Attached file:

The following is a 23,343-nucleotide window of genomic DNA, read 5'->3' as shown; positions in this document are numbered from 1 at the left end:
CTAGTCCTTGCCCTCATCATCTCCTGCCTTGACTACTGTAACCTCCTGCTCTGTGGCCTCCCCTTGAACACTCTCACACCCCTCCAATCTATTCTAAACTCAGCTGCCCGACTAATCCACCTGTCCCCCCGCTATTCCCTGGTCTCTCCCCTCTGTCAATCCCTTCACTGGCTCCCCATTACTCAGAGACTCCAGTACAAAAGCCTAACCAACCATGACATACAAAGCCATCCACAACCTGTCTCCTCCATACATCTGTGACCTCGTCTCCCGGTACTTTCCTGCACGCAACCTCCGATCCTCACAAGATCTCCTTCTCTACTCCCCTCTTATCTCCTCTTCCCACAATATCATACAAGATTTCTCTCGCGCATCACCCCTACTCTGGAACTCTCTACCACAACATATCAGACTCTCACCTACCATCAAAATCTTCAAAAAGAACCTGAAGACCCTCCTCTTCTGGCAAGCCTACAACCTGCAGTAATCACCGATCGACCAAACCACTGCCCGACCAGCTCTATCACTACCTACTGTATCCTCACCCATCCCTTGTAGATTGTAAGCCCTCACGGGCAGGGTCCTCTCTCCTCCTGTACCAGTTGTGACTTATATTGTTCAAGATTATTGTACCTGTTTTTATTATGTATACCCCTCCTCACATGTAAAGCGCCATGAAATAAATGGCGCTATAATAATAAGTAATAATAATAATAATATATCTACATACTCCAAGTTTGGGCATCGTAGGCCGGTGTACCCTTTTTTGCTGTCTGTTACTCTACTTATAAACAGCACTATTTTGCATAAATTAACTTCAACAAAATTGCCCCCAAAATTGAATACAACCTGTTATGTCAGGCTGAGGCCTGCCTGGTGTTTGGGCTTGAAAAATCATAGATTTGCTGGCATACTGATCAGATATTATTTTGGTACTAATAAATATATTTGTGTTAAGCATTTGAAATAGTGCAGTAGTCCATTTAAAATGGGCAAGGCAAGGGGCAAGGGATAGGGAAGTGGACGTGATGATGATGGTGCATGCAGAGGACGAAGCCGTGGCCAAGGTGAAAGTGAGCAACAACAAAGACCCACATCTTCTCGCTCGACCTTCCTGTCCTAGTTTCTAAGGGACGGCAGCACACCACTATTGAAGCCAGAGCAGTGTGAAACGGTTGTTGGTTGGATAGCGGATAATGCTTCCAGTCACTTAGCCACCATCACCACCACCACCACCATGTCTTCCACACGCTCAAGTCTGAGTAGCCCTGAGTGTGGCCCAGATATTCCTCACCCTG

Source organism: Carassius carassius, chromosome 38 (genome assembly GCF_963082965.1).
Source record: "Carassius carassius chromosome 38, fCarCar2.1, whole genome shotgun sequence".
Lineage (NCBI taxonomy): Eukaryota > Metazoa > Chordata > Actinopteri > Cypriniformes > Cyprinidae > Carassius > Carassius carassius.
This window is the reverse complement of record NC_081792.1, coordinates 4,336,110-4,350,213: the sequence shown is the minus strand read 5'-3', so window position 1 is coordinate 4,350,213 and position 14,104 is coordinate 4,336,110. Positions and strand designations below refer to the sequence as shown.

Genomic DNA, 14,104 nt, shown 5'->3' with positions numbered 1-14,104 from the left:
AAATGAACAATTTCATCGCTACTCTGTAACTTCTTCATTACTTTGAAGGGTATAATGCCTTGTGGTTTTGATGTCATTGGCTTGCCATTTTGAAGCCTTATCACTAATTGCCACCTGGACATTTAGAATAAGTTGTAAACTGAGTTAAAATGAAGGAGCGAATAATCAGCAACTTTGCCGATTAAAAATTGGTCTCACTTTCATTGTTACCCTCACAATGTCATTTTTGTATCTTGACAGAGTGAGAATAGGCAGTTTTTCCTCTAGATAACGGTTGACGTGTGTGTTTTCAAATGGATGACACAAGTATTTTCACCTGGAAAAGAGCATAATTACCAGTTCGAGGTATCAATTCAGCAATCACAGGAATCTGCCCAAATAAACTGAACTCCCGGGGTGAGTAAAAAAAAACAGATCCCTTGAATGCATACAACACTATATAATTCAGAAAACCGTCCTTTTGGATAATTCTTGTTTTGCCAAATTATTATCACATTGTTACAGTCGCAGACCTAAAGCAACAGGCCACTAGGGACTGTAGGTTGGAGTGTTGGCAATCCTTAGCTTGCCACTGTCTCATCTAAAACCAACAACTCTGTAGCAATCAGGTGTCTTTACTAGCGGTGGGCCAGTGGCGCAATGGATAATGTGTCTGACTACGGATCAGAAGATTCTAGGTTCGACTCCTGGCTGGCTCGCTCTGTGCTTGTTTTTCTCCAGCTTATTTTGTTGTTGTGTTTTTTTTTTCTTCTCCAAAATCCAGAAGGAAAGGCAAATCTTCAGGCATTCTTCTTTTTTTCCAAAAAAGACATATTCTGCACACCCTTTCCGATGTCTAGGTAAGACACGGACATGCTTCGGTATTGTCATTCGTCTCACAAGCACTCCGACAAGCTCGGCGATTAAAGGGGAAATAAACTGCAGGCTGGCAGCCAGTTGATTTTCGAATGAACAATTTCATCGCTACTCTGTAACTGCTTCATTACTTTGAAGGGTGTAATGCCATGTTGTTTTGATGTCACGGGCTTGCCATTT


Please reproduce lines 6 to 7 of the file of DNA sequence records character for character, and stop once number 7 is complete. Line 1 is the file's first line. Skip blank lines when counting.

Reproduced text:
This window is the reverse complement of record NC_081792.1, coordinates 4,336,110-4,350,213: the sequence shown is the minus strand read 5'-3', so window position 1 is coordinate 4,350,213 and position 14,104 is coordinate 4,336,110. Positions and strand designations below refer to the sequence as shown.

Genomic DNA, 14,104 nt, shown 5'->3' with positions numbered 1-14,104 from the left: